No. 5 Ghostly Visitations
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In keeping with the Halloween season, I thought we’d take a detour to the day I discovered that my house was haunted.
Before I begin, I should state that I am of the ghosts-aren’t-real (but-they-still-terrify-me) variety. As such, I will always, always seek the rational explanation, no matter how unlikely.
And yet, there are events I have experienced first hand that I still cannot explain.
The one I intend to share today happened almost twenty years ago. Travel with me now to that most terrifying of lands known as…New Jersey.
The morning that my husband, Tim, and I moved into our new home, it was not quite empty. The previous owner, Mrs. Watson, lingered with her little dog in the front room while her adult children packed up the last of her possessions.
The family weren’t strangers to us. They had lived in the traditional two-story house, next door to Tim’s parents, since it had been built in the 1960s. My father-in-law and Mr. Watson shared an interest in all things home improvement. Between the two men, there was no house project unshared, no Sears tool unpurchased. Mr. Watson had kept the property and the house with fastidious attention. After he died suddenly of a heart attack in the upstairs bathroom, Mrs. Watson found it difficult to maintain by herself. The grounds and the home had slid into disrepair.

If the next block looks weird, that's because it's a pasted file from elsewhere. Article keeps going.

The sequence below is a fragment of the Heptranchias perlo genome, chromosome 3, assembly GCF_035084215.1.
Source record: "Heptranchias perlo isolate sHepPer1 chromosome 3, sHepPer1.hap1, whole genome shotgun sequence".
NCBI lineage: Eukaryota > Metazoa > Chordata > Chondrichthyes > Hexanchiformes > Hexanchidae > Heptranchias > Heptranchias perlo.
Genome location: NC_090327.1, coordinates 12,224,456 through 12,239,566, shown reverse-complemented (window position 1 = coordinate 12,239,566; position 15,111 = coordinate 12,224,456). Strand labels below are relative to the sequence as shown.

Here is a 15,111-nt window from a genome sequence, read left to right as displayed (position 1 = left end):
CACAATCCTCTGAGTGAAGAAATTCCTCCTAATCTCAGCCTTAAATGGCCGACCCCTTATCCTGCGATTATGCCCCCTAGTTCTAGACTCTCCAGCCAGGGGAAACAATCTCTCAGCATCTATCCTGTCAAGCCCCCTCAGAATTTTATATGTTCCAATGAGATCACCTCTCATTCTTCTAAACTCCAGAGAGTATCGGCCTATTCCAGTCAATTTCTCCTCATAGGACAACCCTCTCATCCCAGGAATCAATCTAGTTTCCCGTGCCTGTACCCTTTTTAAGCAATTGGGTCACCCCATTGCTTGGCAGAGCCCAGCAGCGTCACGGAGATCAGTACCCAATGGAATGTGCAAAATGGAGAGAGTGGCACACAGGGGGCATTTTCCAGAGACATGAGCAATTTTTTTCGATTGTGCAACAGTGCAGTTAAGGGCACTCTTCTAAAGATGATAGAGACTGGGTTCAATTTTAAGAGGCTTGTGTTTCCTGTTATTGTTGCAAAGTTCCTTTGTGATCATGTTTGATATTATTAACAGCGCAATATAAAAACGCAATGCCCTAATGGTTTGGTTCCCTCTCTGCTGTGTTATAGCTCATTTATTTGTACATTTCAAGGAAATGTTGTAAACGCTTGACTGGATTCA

When the last of the boxes were packed, the remnants of the Watson family departed. Tim and I were eager to make the house our own. But first, it needed a good scrubbing. While Tim moved our boxes into the garage, I set to work dusting the cobwebs at the ceilings, washing walls and windows, bleaching floors, toilets and tub. Behind the living room curtains, I discovered several parting gifts from the dog.
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Late in the afternoon, Tim and I relocated some unwanted furniture to the basement. The cellar was divided in three—a large central area, storage at one end, and behind a door near the stairs, Mr. Watson’s workshop. I peeked in. His tools were gone, but three workbenches remained.
I could imagine him standing at one, cigarette smoke curling from his mouth. He was a slight man with thinning black hair slicked straight back. He wore jeans and white sneakers and had a croupy, coughing laugh. He had probably constructed one of my favorite Christmas presents at those benches—custom drawers to restore an antique cupboard whose originals had been lost. I had been fond of him, his unassuming expertise, and willingness to lend a hand. I closed the workshop door behind me.